"But the legal, sanctioned murders," Rachmael said, staring at the girl with her glorious white-shiny hair, her immense guileless blue eyes, and, beneath her turtle-neck sweater, her small, articulated breasts. It did not seem congruent with her, this capacity, this office; it was impossible to imagine her signing death decrees. "What's the basis? Or is there a basis?" He heard his voice rise and become almost a snarl. "I guess there doesn't have to be, not if everyone is locked in." Without consultation with anyone in the class he had come to that self-evident conclusion; the huddled, resigned air about all of them showed that. He felt it in himself already, and it was a noxious, almost physically poisonous sensation, to find himself drawn gradually into this demoralized milieu. Waiting for the control to act, and for whatever reason served. "You consider these people enemies of that state?" He gestured convulsively toward the yammering TV set in the living room, then turned, set down his syn-cof cup with a sharp clatter; across from him Sheila Quam jumped, blinked -- he seized her by the shoulders and half-lifted her to her feet. Wide-eyed, startled, she returned his gaze fixedly, peering into him, penetrating him back as he focused with compassionless, ruthless harshness; she was not afraid, but his grip hurt her; she set her jaw in an effort to keep still, but he saw, in her eyes, the wince of physical suffering. Suffering and surprise; she had not expected this, and he could guess why: this was not what one did to the pro tem control. Pragmatically it was suicidal if not insane.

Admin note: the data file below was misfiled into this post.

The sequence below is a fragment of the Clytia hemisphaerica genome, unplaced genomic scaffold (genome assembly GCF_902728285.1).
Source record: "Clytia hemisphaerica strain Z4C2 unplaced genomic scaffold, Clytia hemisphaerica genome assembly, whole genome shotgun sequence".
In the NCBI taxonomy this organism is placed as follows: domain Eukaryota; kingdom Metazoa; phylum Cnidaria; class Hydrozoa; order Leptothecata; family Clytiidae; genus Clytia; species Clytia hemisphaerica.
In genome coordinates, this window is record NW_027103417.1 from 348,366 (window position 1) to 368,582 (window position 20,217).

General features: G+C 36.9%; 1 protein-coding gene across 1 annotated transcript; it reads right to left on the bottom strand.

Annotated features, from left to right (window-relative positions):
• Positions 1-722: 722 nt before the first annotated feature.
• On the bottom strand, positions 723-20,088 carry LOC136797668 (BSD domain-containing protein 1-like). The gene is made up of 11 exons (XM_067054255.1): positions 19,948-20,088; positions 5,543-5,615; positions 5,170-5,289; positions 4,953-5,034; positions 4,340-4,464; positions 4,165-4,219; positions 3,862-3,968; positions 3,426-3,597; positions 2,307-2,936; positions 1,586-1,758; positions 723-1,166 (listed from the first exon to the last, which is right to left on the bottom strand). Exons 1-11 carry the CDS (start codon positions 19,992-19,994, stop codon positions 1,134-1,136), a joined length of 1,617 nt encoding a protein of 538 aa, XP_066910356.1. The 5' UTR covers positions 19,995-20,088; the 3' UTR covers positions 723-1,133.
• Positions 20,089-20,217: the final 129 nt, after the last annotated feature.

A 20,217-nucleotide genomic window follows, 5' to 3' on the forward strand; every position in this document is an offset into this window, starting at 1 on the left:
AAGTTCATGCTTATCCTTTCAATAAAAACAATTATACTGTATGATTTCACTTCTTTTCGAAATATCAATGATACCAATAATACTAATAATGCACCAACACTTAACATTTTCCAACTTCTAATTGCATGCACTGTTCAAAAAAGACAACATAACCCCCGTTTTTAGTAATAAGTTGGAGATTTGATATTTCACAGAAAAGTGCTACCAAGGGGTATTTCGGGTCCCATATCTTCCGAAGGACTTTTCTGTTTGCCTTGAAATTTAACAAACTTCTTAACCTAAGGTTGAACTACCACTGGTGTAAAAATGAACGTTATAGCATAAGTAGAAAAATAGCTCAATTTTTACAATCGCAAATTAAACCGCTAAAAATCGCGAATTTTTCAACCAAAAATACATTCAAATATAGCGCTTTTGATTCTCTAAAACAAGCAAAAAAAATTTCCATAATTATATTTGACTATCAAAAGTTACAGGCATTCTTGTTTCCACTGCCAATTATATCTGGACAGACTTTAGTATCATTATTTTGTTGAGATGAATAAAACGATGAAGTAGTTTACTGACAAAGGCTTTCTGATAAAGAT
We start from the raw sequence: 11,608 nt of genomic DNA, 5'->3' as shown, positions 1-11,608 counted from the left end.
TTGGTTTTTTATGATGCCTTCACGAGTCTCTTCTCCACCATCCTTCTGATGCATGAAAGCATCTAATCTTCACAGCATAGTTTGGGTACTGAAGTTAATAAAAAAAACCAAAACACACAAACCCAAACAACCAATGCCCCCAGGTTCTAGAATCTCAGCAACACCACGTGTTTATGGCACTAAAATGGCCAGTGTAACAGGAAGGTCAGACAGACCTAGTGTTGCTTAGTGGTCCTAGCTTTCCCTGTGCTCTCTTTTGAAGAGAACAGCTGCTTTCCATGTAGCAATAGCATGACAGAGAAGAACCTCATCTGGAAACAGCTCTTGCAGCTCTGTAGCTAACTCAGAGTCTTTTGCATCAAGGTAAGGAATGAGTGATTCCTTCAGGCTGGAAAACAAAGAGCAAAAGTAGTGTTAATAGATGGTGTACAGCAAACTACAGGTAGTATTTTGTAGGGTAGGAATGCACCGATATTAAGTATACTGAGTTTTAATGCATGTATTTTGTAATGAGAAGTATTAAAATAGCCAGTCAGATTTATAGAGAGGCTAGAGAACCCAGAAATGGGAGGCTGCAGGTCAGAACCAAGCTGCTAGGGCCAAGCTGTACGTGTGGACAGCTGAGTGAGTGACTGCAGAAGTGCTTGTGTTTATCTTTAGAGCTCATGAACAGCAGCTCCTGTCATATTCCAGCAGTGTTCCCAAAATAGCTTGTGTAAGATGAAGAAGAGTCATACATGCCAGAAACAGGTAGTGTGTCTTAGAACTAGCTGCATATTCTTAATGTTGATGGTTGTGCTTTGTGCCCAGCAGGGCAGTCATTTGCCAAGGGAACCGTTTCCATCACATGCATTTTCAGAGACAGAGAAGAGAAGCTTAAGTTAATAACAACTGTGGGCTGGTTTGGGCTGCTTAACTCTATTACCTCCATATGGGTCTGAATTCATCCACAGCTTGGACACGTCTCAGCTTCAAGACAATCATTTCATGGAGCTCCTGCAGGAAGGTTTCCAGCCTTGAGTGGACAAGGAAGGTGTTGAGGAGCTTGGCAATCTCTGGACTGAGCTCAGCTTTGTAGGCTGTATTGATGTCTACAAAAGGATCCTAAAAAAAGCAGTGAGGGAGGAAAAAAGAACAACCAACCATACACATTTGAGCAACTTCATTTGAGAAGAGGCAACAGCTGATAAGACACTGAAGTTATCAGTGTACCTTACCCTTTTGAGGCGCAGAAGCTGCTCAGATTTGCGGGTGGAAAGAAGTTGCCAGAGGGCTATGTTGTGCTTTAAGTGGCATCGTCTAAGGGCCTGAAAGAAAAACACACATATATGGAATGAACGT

Sheila, gratingly, said, "All right; possibly someday we'll have to admit -- classify -- Omar Jones and the colony we've built up here as just one more paraworld. I admit it. But until then this remains the reference point. Are you satisfied? And until then any alternate distorted sub reality perceived by anyone arriving is judged prima facie evidence that he's in need of a wash. And if psychiatric help doesn't bring him around to the point that you're at now, sharing this reality instead of --"